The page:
Apple recently launched their long rumored foray into mainstream fintech, the so-called Apple Card. We saw it being promoted on Twitter and decided to give it a try—to our pleasant surprise, we were instantly approved, with a fairly reasonable credit line and a slick built-in experience (for iPhone) to track purchases and pay our statements.
How do you sign up for an Apple Card, and what was the process like? You open the Wallet App on a newer iPhone, and click the “+” icon in the upper right hand corner to begin the application process. If an approval is available, you Accept the offer presented to you, and within minutes the new Apple Card is added to your Wallet.
From that point, you can begin using the new card from your phone immediately at merchants that accept Apple Pay, or you can request (free) to have a custom card sent to you in the mail as well. It is a MasterCard with your name custom engraved, in typical Apple minimalist fashion, and arrives in about 3 to 5 business days after requesting it.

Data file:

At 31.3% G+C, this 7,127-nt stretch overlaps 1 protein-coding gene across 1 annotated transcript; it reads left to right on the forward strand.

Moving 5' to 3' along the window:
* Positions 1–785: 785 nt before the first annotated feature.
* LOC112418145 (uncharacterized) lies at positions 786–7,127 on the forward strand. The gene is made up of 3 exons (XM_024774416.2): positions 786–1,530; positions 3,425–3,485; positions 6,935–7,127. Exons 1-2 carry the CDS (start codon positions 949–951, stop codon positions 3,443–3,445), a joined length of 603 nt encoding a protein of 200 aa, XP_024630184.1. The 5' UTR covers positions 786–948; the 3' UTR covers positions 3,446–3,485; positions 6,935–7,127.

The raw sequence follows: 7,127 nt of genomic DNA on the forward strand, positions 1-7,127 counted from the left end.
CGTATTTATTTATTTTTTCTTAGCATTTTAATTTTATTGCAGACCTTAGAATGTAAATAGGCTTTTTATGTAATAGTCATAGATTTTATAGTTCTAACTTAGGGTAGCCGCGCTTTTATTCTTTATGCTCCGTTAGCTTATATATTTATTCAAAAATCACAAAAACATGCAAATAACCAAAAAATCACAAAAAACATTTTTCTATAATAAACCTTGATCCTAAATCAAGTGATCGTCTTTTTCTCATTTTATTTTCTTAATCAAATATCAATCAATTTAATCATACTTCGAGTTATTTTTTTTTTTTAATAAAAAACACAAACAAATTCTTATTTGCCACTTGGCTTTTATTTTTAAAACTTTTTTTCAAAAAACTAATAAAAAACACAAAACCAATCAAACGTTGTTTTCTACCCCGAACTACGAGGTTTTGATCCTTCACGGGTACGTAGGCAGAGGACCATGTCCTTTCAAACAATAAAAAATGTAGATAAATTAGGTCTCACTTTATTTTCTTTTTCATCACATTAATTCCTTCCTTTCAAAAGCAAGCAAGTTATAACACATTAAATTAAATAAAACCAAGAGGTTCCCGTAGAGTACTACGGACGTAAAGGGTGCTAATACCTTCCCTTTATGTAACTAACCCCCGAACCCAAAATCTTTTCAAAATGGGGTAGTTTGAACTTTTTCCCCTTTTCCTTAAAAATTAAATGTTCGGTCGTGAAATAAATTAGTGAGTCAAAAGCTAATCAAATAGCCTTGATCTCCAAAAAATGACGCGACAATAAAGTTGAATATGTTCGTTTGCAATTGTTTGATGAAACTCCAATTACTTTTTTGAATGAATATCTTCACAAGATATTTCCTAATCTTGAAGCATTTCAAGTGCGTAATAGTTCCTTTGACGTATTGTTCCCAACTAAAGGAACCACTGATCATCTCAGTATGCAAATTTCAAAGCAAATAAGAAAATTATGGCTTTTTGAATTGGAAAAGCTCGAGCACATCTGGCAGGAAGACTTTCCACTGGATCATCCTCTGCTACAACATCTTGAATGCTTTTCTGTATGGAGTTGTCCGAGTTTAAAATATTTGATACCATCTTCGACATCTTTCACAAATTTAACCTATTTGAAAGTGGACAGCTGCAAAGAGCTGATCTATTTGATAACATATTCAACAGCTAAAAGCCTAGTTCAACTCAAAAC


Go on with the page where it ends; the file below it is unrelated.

Overall, FULCRUM was impressed with the speed of sign-up and integration with the iPhone’s Wallet App. This is a solid bridge to the new world of “fintech” money apps and makes the iPhone a more useful financial device when on the go, for sure, but we still wish Apple had gone pro-crypto as rival smartphone maker Samsung has… Samsung’s Galaxy S10 and all future Samsung smartphones are expected to have Samsung’s wallet app available, which allows users to store Bitcoin and Ether on their smartphones.
In the meantime, the Apple Card is a good example of how consumers can move away from traditional banks, and instead get many of the same—or similar—financial products from Big Tech instead.
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